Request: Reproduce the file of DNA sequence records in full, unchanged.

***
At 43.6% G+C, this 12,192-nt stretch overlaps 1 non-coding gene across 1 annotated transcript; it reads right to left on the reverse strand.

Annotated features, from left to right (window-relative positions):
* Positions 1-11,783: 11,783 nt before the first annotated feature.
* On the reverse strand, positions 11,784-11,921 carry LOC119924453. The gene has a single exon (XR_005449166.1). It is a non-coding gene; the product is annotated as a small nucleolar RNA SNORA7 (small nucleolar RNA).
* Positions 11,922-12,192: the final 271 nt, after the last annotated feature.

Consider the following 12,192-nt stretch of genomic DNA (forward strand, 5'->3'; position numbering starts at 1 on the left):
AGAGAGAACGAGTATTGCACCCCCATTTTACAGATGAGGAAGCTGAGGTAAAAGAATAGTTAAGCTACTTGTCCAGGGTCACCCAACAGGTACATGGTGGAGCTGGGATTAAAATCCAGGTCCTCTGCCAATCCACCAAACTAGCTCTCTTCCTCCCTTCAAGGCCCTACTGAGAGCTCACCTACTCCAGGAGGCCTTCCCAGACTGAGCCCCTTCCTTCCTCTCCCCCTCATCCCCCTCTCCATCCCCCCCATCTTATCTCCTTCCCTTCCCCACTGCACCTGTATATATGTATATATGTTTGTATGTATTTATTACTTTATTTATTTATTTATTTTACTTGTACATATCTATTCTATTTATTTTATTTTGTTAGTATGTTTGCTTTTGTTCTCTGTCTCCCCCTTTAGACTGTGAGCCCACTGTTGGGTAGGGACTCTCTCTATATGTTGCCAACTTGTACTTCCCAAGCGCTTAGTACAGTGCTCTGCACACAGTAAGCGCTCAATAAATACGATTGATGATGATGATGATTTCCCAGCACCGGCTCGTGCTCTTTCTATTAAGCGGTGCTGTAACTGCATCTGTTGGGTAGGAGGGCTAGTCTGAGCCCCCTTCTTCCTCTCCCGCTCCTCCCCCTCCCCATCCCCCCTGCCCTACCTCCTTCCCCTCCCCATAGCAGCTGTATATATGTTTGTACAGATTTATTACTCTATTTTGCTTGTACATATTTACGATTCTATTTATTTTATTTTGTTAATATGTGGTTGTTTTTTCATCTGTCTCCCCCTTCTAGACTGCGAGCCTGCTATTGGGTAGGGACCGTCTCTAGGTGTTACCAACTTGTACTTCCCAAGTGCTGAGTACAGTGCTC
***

At 43.6% G+C, this 12,192-nt stretch overlaps 1 non-coding gene across 1 annotated transcript; it reads right to left on the reverse strand.

Annotated features, from left to right (window-relative positions):
* Positions 1-11,783: 11,783 nt before the first annotated feature.
* On the reverse strand, positions 11,784-11,921 carry LOC119924453. The gene has a single exon (XR_005449166.1). It is a non-coding gene; the product is annotated as a small nucleolar RNA SNORA7 (small nucleolar RNA).
* Positions 11,922-12,192: the final 271 nt, after the last annotated feature.

Consider the following 12,192-nt stretch of genomic DNA (forward strand, 5'->3'; position numbering starts at 1 on the left):
AGAGAGAACGAGTATTGCACCCCCATTTTACAGATGAGGAAGCTGAGGTAAAAGAATAGTTAAGCTACTTGTCCAGGGTCACCCAACAGGTACATGGTGGAGCTGGGATTAAAATCCAGGTCCTCTGCCAATCCACCAAACTAGCTCTCTTCCTCCCTTCAAGGCCCTACTGAGAGCTCACCTACTCCAGGAGGCCTTCCCAGACTGAGCCCCTTCCTTCCTCTCCCCCTCATCCCCCTCTCCATCCCCCCCATCTTATCTCCTTCCCTTCCCCACTGCACCTGTATATATGTATATATGTTTGTATGTATTTATTACTTTATTTATTTATTTATTTTACTTGTACATATCTATTCTATTTATTTTATTTTGTTAGTATGTTTGCTTTTGTTCTCTGTCTCCCCCTTTAGACTGTGAGCCCACTGTTGGGTAGGGACTCTCTCTATATGTTGCCAACTTGTACTTCCCAAGCGCTTAGTACAGTGCTCTGCACACAGTAAGCGCTCAATAAATACGATTGATGATGATGATGATTTCCCAGCACCGGCTCGTGCTCTTTCTATTAAGCGGTGCTGTAACTGCATCTGTTGGGTAGGAGGGCTAGTCTGAGCCCCCTTCTTCCTCTCCCGCTCCTCCCCCTCCCCATCCCCCCTGCCCTACCTCCTTCCCCTCCCCATAGCAGCTGTATATATGTTTGTACAGATTTATTACTCTATTTTGCTTGTACATATTTACGATTCTATTTATTTTATTTTGTTAATATGTGGTTGTTTTTTCATCTGTCTCCCCCTTCTAGACTGCGAGCCTGCTATTGGGTAGGGACCGTCTCTAGGTGTTACCAACTTGTACTTCCCAAGTGCTGAGTACAGTGCTC